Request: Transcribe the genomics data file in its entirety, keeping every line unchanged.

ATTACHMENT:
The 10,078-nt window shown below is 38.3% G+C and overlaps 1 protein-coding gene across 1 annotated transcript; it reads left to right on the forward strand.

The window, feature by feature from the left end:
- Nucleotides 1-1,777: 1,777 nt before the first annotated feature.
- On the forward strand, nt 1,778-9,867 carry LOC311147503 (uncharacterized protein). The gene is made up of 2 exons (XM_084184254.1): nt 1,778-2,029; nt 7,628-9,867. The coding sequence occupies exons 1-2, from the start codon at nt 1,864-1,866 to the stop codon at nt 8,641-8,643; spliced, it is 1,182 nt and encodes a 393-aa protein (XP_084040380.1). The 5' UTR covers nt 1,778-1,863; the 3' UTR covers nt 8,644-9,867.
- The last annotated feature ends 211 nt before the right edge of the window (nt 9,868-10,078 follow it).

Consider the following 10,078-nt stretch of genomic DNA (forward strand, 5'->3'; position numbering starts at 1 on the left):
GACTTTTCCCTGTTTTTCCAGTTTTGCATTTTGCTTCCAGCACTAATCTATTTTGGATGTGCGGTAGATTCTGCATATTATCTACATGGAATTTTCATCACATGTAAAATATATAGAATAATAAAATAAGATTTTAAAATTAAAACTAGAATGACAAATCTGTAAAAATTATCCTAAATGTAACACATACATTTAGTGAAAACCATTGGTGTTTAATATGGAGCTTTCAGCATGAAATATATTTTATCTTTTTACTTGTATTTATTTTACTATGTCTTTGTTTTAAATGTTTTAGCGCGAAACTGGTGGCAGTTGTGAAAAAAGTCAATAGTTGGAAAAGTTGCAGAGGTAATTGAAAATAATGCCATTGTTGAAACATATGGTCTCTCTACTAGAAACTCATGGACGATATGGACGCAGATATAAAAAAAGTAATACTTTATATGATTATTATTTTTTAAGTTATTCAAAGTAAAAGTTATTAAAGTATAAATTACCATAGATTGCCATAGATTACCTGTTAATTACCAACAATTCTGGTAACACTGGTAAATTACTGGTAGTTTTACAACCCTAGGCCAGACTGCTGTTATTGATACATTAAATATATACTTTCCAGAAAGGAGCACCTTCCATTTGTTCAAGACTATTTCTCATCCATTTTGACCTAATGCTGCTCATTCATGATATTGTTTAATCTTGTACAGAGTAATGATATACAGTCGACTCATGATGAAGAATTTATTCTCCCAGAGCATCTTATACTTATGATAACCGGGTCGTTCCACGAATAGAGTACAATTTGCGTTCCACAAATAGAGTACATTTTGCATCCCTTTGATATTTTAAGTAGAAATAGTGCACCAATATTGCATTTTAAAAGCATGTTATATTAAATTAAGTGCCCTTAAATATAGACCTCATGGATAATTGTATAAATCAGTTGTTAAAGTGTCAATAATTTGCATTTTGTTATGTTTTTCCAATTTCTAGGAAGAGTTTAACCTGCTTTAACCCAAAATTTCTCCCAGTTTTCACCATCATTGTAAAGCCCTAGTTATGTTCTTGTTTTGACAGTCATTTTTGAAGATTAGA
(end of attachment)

The 10,078-nt window shown below is 38.3% G+C and overlaps 1 protein-coding gene across 1 annotated transcript; it reads left to right on the forward strand.

The window, feature by feature from the left end:
- Nucleotides 1-1,777: 1,777 nt before the first annotated feature.
- On the forward strand, nt 1,778-9,867 carry LOC311147503 (uncharacterized protein). The gene is made up of 2 exons (XM_084184254.1): nt 1,778-2,029; nt 7,628-9,867. The coding sequence occupies exons 1-2, from the start codon at nt 1,864-1,866 to the stop codon at nt 8,641-8,643; spliced, it is 1,182 nt and encodes a 393-aa protein (XP_084040380.1). The 5' UTR covers nt 1,778-1,863; the 3' UTR covers nt 8,644-9,867.
- The last annotated feature ends 211 nt before the right edge of the window (nt 9,868-10,078 follow it).

Consider the following 10,078-nt stretch of genomic DNA (forward strand, 5'->3'; position numbering starts at 1 on the left):
GACTTTTCCCTGTTTTTCCAGTTTTGCATTTTGCTTCCAGCACTAATCTATTTTGGATGTGCGGTAGATTCTGCATATTATCTACATGGAATTTTCATCACATGTAAAATATATAGAATAATAAAATAAGATTTTAAAATTAAAACTAGAATGACAAATCTGTAAAAATTATCCTAAATGTAACACATACATTTAGTGAAAACCATTGGTGTTTAATATGGAGCTTTCAGCATGAAATATATTTTATCTTTTTACTTGTATTTATTTTACTATGTCTTTGTTTTAAATGTTTTAGCGCGAAACTGGTGGCAGTTGTGAAAAAAGTCAATAGTTGGAAAAGTTGCAGAGGTAATTGAAAATAATGCCATTGTTGAAACATATGGTCTCTCTACTAGAAACTCATGGACGATATGGACGCAGATATAAAAAAAGTAATACTTTATATGATTATTATTTTTTAAGTTATTCAAAGTAAAAGTTATTAAAGTATAAATTACCATAGATTGCCATAGATTACCTGTTAATTACCAACAATTCTGGTAACACTGGTAAATTACTGGTAGTTTTACAACCCTAGGCCAGACTGCTGTTATTGATACATTAAATATATACTTTCCAGAAAGGAGCACCTTCCATTTGTTCAAGACTATTTCTCATCCATTTTGACCTAATGCTGCTCATTCATGATATTGTTTAATCTTGTACAGAGTAATGATATACAGTCGACTCATGATGAAGAATTTATTCTCCCAGAGCATCTTATACTTATGATAACCGGGTCGTTCCACGAATAGAGTACAATTTGCGTTCCACAAATAGAGTACATTTTGCATCCCTTTGATATTTTAAGTAGAAATAGTGCACCAATATTGCATTTTAAAAGCATGTTATATTAAATTAAGTGCCCTTAAATATAGACCTCATGGATAATTGTATAAATCAGTTGTTAAAGTGTCAATAATTTGCATTTTGTTATGTTTTTCCAATTTCTAGGAAGAGTTTAACCTGCTTTAACCCAAAATTTCTCCCAGTTTTCACCATCATTGTAAAGCCCTAGTTATGTTCTTGTTTTGACAGTCATTTTTGAAGATTAGA